For those who don’t already know, Facebook has made changes to the settings (defaults) that mean not only do you get to share (or not share) your information with the world, unless you actively go in and change the default settings your friends can share your information on your behalf.

It is all part of Facebooks plan to know everything about everyone, based on a persons friends and their taste in music, clothes etc..etc.. The problem is it is impossible to develop such a model without some form of invasion of privacy and Facebook seems to have battered down the privacy door in order to move forward.

It is one thing having the ability to share your information with the world, but to default it to on (and add default on settings to previously secured accounts) is not good.

Facebook has been criticised for having an over complicated security model, such that you have to dig deep into menus in order to find the settings you need to turn off. It has improved a little over the past year, but not nearly enough.

The funny thing is I read “The Accidental Billionaires” (the story of Facebook) a few months back and the way Mark Zuckerburg is portrayed (rightly or wrongly) it is absolutely not surprising that Facebook act this way.

I wonder if there was a viable alternative to Facebook if their numbers would take a hit? I know a lot of key figures who are cancelling their Facebook accounts, but I guess the general public are just not aware that their privacy is being given away. It is no wonder that Zuckerburg defends Facebook by stating that they are loved by the public, it is just the bloggers and the media that are on their back.


If you want to secure your account you need to do the following:

Go into :

account > privacy settings > Apps and settings > What your friends can share about you

untick all the boxes (if you dont want your friends sharing your info)

Then go back to privacy settings and into Instant personalisation pilot programme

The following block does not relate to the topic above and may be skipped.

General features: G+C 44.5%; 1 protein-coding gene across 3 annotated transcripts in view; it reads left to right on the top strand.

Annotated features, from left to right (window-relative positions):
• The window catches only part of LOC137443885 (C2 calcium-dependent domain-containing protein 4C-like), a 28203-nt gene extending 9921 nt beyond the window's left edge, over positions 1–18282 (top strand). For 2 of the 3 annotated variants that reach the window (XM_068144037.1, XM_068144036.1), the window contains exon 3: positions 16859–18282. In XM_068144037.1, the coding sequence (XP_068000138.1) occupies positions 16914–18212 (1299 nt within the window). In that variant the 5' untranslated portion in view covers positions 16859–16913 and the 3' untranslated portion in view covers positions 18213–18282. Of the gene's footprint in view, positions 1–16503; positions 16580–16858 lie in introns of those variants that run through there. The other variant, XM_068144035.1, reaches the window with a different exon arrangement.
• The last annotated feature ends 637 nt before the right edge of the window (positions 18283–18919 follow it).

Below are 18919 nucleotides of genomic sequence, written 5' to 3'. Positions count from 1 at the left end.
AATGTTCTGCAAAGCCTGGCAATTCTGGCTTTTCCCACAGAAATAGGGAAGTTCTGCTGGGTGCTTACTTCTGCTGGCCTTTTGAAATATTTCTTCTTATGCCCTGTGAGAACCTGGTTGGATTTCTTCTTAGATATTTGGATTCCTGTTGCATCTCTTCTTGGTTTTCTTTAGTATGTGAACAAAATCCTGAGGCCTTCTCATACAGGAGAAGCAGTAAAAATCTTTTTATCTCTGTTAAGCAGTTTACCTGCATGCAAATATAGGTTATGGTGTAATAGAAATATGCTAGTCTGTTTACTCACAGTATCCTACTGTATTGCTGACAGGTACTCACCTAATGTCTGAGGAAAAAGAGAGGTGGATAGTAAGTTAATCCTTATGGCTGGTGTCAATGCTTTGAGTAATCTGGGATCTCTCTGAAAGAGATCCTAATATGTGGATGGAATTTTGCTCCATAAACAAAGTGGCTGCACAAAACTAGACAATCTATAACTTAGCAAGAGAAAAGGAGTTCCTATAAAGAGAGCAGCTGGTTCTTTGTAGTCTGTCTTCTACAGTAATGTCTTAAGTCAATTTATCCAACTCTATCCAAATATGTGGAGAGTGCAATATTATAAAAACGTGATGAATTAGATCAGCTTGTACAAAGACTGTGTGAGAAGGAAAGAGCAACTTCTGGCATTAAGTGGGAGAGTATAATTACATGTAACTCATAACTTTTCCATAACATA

Untick the box

Now, to be completely secure you must visit each of these pages and select “block” (on the left)

Microsoft Docs.comPandoraYelp

That should do it for now. If Facebook sneak in any more defaults I will post what you need to do to turn them off.

Macbook Madness continues

I posted last week about my long wait for the release of the new Macbook Pro range, hopefully with the Arrandale CPU and enhanced graphics processing.

Well another Tuesday came and went without Apple releasing the new version of its flagship laptop. As I write this the Forum is currently on page 214 of the 5th thread of people waiting for the release.

The problem is nobody really has any idea when the new laptops will be out. All we can be sure of is every day that goes by brings us one day closer to the inevitable release. The problem is there are lots of people who need to make the decision to either buy the current model or wait for the new one.

Without any indication of when the release will happen, all people can do is wait and join the forum discussion  support group.

Apple is really starting to disappoint me as a company. I am a self-confessed fan-boy, but only of their products, not of their company ethos.

I will purchase one of the new Macbook Pros eventually, but I steadfastly refuse to part with significant amounts of money for year old hardware.

How to delete hiberfil.sys on Windows 2008 or Vista